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Tengku Adnan told to walk the streets

 | July 3, 2014

NGO's slam the minister for wanting to close and criminalise soup kitchens and the destitute.

tengku adnanPETALING JAYA: Non-governmental organisations (NGO’s) said that the Minister of Federal Territories Tengku Adnan Tengku Mansor should personally experience the situation of the hardcore poor and the homeless to understand their plight.

FMT contacted Reach Out run leader Oscar Ching who said that many of the homeless and hardcore poor did not have a choice, contrary to Adnan’s statement that they were taking advantage of the situation.

“Some of them come from Sabah or Sarawak to Kuala Lumpur to make a better life for their families but unfortunately their earnings cannot support the high costs in the city,” Oscar said.

“Most ministers just make a lot of noise in the media but they do not come down to the streets to experience the situation.”
The founder of Pertiwi Soup Kitchen Munirah Abdul Hamid was also critical of Adnan and said that he does not understand the difference between beggars, homeless and hardcore poor.

She emphasised that beggars which are under organised syndicates only look for money while the homeless and hardcore poor need and seek food and clothing.

“Why stop people from doing good? I wonder what Prophet Muhammad would say when he sees a poor person,” she lamented sadly.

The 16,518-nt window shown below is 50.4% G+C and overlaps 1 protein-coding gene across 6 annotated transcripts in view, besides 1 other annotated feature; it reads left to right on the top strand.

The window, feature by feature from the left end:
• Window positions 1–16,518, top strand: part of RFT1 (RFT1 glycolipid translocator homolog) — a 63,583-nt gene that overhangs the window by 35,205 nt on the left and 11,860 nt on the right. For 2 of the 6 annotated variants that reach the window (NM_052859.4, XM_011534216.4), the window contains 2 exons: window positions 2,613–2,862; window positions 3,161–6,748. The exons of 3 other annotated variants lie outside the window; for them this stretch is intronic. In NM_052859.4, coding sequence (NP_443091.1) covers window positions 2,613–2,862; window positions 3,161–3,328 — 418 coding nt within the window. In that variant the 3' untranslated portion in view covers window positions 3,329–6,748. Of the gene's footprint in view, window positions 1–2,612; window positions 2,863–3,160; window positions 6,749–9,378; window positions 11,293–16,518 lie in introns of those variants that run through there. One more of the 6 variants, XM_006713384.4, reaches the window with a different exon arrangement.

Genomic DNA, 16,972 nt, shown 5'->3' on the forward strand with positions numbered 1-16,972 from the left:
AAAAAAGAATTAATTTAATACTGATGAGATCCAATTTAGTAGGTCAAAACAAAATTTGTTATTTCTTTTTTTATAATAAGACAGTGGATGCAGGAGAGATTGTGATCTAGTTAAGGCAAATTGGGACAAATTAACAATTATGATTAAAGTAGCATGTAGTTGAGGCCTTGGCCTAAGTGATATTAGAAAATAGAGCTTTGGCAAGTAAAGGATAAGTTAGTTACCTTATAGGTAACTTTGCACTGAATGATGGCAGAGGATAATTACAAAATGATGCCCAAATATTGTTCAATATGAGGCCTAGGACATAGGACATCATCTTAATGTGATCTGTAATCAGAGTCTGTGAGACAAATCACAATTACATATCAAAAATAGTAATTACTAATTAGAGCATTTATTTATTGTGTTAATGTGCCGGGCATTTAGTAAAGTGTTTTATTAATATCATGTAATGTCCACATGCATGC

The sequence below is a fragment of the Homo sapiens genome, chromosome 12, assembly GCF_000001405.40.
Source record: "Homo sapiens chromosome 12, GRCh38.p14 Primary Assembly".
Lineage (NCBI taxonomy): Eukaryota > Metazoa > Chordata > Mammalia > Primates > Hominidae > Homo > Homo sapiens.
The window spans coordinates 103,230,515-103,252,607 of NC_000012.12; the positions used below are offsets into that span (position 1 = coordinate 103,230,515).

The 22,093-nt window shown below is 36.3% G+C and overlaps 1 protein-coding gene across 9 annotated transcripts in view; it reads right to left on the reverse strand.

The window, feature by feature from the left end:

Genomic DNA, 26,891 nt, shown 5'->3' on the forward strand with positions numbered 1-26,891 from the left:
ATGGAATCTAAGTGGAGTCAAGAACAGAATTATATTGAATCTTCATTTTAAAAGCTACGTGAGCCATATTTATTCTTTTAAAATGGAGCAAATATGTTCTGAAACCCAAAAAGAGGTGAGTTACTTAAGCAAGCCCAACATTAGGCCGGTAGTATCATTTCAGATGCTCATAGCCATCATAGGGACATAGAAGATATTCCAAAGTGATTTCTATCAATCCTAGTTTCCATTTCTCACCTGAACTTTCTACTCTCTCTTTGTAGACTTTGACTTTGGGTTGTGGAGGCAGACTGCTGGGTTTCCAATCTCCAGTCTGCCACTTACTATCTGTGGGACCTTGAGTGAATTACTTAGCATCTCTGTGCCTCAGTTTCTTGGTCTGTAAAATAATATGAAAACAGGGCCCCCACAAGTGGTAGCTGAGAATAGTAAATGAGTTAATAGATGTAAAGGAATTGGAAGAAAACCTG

Both NGO’s said that they will continue with their activities in helping out the homeless and hardcore poor despite the government’s threat to fine them.

“Find a logicial way to reduce the number of homeless and hardcore poor rather than stopping us from helping them,” said Ching.

They are not criminals

Lawyers for Liberty in a statement released today said they were appalled with “Adnan Mansor’s ill-conceived and heavy-handed plan to crackdown and clear Kuala Lumpur of the destitute and homeless by criminalising begging and even those who sought to help them”.

“The desire to rid the destitute and homeless and even soup kitchens from Kuala Lumpur is outrageous and superficial as it fails to take into account the real human lives that will be affected and the root cause of homelessness and begging which is varied and complex.”

“Soup kitchens and those providing aid to the destitute and homeless exist to compensate for the lack of social support that should be the responsibility of the state.”

“Penalising, arresting and hiding destitute and homeless persons from public view will not resolve anything but will have the opposite effect and worsen their very real day to day life struggles.”

“To pave the way to a more inclusive society, the state should pursue a more viable and long term solution to include resolving their personal issues (lack of identity documents, addiction, family problems, etc.) and provide affordable basic needs like food, healthcare, housing, employment, skills and training,” their statement highlighted.

“We wish to remind Adnan that being destitute and homeless is not a crime, they are human beings with human rights and dignity.

“It would be a serious violation of their right to life and liberty if the authorities were to go ahead and criminalize their existence and way of life.”

“A more holistic, long term and compassionate approach must be taken rather than merely perceiving them as social ills that can only be resolved by criminal sanctions. There are no short cuts in resolving these issues.”

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